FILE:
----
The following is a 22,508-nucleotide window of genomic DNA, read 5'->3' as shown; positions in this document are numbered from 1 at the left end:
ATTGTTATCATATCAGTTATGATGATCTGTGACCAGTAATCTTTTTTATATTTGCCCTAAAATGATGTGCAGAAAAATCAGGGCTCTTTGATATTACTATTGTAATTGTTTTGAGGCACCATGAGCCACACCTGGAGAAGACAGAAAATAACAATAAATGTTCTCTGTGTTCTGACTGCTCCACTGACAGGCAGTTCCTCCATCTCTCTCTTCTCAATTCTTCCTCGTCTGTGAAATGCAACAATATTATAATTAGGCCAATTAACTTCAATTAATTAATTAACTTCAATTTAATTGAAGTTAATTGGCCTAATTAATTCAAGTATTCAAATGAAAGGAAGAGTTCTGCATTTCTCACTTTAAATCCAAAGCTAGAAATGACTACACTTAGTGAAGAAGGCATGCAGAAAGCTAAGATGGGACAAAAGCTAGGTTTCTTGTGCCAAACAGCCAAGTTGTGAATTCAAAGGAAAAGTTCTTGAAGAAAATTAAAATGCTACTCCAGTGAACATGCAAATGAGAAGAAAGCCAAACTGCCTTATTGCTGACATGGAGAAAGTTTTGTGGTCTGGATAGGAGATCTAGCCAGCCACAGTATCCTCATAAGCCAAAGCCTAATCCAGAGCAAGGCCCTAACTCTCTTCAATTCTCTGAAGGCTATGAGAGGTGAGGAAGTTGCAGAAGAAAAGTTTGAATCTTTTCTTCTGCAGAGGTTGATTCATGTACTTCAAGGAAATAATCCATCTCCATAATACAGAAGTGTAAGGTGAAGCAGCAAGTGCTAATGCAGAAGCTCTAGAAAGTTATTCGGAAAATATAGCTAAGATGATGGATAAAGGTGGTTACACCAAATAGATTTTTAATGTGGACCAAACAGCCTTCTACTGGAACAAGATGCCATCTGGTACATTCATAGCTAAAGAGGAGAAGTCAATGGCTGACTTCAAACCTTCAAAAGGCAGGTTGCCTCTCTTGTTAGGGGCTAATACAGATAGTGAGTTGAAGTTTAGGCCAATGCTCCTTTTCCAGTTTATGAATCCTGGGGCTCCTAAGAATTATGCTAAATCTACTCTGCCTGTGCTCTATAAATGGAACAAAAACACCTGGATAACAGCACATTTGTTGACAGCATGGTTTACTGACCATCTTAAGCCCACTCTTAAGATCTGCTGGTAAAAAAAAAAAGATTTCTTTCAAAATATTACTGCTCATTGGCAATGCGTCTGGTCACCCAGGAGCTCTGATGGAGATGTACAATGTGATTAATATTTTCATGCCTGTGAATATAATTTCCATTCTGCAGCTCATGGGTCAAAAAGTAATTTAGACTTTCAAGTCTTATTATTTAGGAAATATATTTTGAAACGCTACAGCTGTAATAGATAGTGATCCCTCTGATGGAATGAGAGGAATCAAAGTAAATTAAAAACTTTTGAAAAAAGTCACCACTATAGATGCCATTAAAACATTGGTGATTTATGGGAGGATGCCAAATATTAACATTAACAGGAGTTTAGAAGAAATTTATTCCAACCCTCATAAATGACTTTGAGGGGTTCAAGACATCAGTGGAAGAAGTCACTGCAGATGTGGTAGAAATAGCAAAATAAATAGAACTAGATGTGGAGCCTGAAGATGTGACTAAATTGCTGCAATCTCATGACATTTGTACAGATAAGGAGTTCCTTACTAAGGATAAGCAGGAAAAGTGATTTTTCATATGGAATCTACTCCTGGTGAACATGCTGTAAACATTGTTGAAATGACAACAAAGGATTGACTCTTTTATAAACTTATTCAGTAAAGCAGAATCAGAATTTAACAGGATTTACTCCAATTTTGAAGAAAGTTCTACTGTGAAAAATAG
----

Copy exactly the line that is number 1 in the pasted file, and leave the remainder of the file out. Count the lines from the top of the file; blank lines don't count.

The following is a 22,508-nucleotide window of genomic DNA, read 5'->3' as shown; positions in this document are numbered from 1 at the left end: